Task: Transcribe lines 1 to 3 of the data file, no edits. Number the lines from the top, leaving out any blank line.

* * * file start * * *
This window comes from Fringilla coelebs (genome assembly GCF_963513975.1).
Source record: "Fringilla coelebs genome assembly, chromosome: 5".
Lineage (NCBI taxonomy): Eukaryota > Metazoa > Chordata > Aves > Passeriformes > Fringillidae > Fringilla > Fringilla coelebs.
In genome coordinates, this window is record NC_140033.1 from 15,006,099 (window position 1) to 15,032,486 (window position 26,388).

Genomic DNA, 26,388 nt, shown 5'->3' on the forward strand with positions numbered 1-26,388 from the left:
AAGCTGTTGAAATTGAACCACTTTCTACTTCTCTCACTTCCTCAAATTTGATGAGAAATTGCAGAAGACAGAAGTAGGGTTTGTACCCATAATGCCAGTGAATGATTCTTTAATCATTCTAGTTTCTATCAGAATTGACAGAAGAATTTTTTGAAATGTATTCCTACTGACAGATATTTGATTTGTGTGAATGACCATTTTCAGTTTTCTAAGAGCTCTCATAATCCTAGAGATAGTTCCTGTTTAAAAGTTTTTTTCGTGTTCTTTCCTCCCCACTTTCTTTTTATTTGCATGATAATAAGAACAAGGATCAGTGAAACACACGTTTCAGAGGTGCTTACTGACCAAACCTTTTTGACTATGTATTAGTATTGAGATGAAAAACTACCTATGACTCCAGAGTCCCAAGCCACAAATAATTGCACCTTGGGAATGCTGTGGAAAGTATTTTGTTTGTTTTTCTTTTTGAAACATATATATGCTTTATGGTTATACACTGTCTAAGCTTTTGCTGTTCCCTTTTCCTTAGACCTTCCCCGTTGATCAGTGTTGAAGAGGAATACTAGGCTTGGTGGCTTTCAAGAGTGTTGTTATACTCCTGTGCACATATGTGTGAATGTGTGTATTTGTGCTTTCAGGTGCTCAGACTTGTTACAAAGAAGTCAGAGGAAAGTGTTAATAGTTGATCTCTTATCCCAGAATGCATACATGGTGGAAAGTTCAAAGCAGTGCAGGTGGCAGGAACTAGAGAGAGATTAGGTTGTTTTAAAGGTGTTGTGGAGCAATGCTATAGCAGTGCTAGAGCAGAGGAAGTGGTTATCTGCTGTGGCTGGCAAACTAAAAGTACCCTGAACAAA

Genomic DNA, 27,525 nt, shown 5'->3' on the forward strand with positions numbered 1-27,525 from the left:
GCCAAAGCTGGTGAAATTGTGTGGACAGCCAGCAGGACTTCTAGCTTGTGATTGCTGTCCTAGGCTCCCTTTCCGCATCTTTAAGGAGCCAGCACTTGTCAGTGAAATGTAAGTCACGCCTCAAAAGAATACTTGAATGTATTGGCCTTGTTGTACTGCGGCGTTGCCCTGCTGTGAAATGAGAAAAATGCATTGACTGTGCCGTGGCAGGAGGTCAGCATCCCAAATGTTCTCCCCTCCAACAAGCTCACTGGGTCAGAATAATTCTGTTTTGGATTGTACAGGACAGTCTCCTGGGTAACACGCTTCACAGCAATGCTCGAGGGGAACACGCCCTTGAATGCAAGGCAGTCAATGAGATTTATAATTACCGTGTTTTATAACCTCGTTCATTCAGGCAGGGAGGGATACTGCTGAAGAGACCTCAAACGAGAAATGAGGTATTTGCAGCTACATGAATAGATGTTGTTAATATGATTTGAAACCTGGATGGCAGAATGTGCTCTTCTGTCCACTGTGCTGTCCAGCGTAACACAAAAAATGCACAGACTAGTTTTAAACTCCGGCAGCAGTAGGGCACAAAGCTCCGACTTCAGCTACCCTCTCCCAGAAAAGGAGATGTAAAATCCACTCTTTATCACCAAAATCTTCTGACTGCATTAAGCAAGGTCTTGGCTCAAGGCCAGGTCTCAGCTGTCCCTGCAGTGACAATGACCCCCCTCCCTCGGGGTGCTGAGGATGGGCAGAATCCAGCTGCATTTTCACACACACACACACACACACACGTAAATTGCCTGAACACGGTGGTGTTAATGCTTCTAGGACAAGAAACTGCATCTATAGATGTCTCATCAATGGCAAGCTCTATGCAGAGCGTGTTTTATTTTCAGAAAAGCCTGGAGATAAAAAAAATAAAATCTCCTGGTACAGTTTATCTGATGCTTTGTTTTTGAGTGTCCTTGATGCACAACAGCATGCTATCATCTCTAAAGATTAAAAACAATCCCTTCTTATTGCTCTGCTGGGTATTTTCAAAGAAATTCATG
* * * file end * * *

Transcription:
This window comes from Fringilla coelebs (genome assembly GCF_963513975.1).
Source record: "Fringilla coelebs genome assembly, chromosome: 5".
Lineage (NCBI taxonomy): Eukaryota > Metazoa > Chordata > Aves > Passeriformes > Fringillidae > Fringilla > Fringilla coelebs.